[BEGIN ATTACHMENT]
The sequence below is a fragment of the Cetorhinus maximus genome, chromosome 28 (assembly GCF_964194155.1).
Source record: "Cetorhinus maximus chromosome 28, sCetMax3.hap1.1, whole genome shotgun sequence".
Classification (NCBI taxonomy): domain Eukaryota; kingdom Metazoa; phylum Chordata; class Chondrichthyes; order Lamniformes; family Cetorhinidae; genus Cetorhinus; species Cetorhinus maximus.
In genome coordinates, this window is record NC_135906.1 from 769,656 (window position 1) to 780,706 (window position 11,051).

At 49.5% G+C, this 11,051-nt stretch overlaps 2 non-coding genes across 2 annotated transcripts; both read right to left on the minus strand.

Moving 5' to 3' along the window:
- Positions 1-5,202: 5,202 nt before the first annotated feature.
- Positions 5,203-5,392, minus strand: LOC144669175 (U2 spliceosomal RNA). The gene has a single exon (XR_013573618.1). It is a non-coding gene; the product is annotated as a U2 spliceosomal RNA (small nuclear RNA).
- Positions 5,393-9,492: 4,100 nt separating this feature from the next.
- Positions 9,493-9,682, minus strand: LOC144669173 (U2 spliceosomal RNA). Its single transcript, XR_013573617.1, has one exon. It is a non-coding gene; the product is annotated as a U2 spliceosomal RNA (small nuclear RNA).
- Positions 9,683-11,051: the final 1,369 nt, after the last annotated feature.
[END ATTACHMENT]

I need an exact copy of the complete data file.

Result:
The sequence below is a fragment of the Cetorhinus maximus genome, chromosome 28 (assembly GCF_964194155.1).
Source record: "Cetorhinus maximus chromosome 28, sCetMax3.hap1.1, whole genome shotgun sequence".
Classification (NCBI taxonomy): domain Eukaryota; kingdom Metazoa; phylum Chordata; class Chondrichthyes; order Lamniformes; family Cetorhinidae; genus Cetorhinus; species Cetorhinus maximus.
In genome coordinates, this window is record NC_135906.1 from 769,656 (window position 1) to 780,706 (window position 11,051).

At 49.5% G+C, this 11,051-nt stretch overlaps 2 non-coding genes across 2 annotated transcripts; both read right to left on the minus strand.

Moving 5' to 3' along the window:
- Positions 1-5,202: 5,202 nt before the first annotated feature.
- Positions 5,203-5,392, minus strand: LOC144669175 (U2 spliceosomal RNA). The gene has a single exon (XR_013573618.1). It is a non-coding gene; the product is annotated as a U2 spliceosomal RNA (small nuclear RNA).
- Positions 5,393-9,492: 4,100 nt separating this feature from the next.
- Positions 9,493-9,682, minus strand: LOC144669173 (U2 spliceosomal RNA). Its single transcript, XR_013573617.1, has one exon. It is a non-coding gene; the product is annotated as a U2 spliceosomal RNA (small nuclear RNA).
- Positions 9,683-11,051: the final 1,369 nt, after the last annotated feature.